Eye disease is one of the most common causes of permanent disability in the United States. More than 20 million Americans age 40 and older have cataracts, and 10 million Americans age 60 and over have age-related macular degeneration (AMD).
For those of you who can’t stop time, nutrition and lifestyle changes are your best bets for preventing or slowing the development of cataracts and AMD.
The nutrients associated with eye health are vitamins C and E, beta carotene, lutein, zeaxanthin, omega-3 fatty acids, zinc, vitamins B6, B9 (folate), and B12.
Two landmark studies, conducted by the National Eye Institute (part of the National Institutes of Health), the Age-Related Eye Disease Study (AREDS) and AREDS2, provided evidence that a combination of these nutrients in specific amounts reduced the risk of developing advanced AMD in participants who had already-existing dry or wet AMD by as much as 25 to 30 percent.
Antioxidants help prevent the cross linking of proteins in the lens which can cause cataracts. They also help deter build-up of waste products in the retina, which in turn helps reduce risk for AMD. Folate and vitamin B6 help lower the risk for AMD by decreasing the presence of the blood chemical homocysteine.
Did you know that a diet high in refined carbohydrates can adversely impact eye health?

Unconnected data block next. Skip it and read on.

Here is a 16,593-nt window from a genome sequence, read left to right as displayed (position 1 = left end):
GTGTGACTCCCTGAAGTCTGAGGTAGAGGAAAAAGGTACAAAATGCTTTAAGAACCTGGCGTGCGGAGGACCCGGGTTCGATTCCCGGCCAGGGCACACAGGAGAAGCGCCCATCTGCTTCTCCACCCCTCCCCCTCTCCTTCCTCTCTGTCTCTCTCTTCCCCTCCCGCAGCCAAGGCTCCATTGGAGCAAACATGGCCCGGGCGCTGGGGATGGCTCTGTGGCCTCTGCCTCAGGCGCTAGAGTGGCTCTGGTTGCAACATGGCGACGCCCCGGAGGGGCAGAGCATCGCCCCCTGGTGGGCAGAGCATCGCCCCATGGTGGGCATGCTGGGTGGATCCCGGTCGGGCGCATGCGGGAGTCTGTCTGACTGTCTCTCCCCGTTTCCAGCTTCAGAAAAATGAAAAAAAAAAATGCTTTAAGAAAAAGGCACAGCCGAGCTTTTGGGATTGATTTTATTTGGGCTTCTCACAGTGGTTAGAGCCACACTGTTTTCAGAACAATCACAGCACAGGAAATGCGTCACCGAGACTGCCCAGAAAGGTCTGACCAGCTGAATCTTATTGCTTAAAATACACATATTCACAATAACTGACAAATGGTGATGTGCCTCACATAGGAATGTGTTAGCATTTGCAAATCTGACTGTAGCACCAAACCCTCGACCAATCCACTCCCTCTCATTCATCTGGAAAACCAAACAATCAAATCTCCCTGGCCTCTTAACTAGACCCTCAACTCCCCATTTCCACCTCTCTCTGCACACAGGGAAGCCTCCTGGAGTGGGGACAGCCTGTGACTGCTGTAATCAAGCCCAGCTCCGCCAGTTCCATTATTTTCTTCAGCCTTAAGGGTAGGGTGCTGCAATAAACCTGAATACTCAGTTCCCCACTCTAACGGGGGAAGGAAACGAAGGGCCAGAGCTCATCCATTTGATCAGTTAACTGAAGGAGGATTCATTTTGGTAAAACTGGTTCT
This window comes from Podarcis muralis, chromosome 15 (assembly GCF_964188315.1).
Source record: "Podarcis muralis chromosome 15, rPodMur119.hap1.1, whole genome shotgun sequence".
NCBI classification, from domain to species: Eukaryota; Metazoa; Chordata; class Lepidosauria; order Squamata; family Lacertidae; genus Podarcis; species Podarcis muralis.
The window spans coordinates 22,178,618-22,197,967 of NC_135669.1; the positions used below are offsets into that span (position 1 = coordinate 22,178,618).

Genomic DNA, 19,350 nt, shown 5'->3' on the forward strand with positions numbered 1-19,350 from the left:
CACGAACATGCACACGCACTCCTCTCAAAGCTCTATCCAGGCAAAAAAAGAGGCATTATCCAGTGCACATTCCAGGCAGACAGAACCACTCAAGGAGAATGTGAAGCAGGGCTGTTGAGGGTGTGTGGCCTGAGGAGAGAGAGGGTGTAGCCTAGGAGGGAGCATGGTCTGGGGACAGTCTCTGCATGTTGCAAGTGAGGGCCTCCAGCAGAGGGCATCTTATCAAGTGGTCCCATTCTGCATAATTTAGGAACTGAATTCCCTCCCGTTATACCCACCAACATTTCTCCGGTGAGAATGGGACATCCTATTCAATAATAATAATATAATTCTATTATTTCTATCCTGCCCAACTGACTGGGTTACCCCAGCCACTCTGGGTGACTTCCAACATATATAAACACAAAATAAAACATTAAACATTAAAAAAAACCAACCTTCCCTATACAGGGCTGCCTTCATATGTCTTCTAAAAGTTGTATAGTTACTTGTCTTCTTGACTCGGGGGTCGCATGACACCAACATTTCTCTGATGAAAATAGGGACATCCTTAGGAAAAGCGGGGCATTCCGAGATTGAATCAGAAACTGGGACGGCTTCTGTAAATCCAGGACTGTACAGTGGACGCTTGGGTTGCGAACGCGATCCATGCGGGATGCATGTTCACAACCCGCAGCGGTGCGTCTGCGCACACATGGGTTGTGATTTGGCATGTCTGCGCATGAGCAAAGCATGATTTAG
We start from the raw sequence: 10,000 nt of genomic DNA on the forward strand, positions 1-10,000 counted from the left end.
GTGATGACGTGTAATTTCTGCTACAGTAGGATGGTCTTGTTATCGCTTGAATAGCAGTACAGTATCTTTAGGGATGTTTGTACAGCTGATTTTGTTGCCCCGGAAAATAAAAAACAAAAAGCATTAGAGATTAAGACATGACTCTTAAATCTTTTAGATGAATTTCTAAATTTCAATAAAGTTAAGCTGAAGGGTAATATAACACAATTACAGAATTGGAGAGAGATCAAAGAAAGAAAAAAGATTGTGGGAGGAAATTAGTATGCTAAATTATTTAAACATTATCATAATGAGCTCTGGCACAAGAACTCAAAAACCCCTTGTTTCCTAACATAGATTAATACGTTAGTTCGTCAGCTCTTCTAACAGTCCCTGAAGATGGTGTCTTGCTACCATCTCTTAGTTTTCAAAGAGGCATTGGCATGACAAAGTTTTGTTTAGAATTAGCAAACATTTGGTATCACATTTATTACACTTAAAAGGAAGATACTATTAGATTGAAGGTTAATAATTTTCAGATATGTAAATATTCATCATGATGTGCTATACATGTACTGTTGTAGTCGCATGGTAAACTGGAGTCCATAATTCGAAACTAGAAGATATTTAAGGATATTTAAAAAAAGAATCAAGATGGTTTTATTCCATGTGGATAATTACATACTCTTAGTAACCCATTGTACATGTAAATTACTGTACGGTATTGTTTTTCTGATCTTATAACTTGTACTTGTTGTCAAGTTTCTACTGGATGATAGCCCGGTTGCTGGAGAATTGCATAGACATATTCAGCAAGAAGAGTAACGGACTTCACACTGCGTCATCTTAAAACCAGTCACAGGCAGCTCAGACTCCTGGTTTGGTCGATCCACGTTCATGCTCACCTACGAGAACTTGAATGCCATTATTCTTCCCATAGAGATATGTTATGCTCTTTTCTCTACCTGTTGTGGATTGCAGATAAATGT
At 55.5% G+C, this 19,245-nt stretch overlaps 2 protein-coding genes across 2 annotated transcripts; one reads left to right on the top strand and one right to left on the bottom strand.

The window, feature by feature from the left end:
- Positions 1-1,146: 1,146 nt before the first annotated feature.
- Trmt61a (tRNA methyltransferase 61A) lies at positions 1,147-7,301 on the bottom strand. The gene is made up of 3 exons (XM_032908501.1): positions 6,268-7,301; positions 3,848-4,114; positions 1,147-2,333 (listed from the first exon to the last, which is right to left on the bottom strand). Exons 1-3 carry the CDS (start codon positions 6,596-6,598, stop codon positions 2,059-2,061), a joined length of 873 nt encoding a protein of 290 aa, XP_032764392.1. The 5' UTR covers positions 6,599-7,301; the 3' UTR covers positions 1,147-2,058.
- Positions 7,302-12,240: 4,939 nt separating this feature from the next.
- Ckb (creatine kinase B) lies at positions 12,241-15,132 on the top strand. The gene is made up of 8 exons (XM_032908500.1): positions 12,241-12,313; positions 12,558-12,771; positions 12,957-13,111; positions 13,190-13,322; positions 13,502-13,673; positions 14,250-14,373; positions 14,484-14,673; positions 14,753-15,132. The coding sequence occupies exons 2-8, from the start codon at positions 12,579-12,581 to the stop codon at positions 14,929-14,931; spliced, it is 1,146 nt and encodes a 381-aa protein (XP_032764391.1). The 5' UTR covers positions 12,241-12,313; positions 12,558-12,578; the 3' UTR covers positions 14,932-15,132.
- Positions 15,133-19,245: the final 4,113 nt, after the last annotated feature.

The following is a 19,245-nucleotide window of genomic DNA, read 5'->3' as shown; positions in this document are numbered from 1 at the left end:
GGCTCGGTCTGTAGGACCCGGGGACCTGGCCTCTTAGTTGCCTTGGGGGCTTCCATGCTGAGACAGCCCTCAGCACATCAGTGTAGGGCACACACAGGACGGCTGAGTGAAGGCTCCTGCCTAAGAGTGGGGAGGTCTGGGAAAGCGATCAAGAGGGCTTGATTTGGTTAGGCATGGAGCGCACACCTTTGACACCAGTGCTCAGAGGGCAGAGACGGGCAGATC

The formation of cataracts has been associated with excessive consumption of refined carbohydrates (corn bread, white rice, white bread, grits, flour and corn tortillas, candy, table sugar, cakes, and cookies). Refined carbohydrates may also increase the risk of developing AMD. It is hypothesized that the resulting sugar spikes deliver too much glucose to the eye too quickly and hinder the ability of the eye to utilize the energy provided by the glucose.
Powerhouse foods for your eye health
For the eyes to function properly the circulatory system must constantly supply the eyes with essential vitamins minerals and proteins. Following is a list of foods that contain essential nutrients for the eye:
- Eggs (lutein and zeaxanthin)
- Carrots and sweet potatoes (vitamin A and its precursor beta-carotene)
- Oranges and strawberries (vitamin C and folate)
- Dark leafy greens such as kale and spinach (lutein, vitamin E)
- Pumpkin seeds and walnuts (zinc, vitamin E)
- Anchovies, herring, mackerel, salmon, sardines, trout, tuna, and white fish (omega-3 fatty acids)
If your dietary intake is not giving you the essential vitamins and minerals you need to maintain healthy eyes consult your eye care practitioner who can recommend dietary supplements to you. Also, if you are over 60 years old, it is highly recommended that you get a dilated eye exam at least once a year.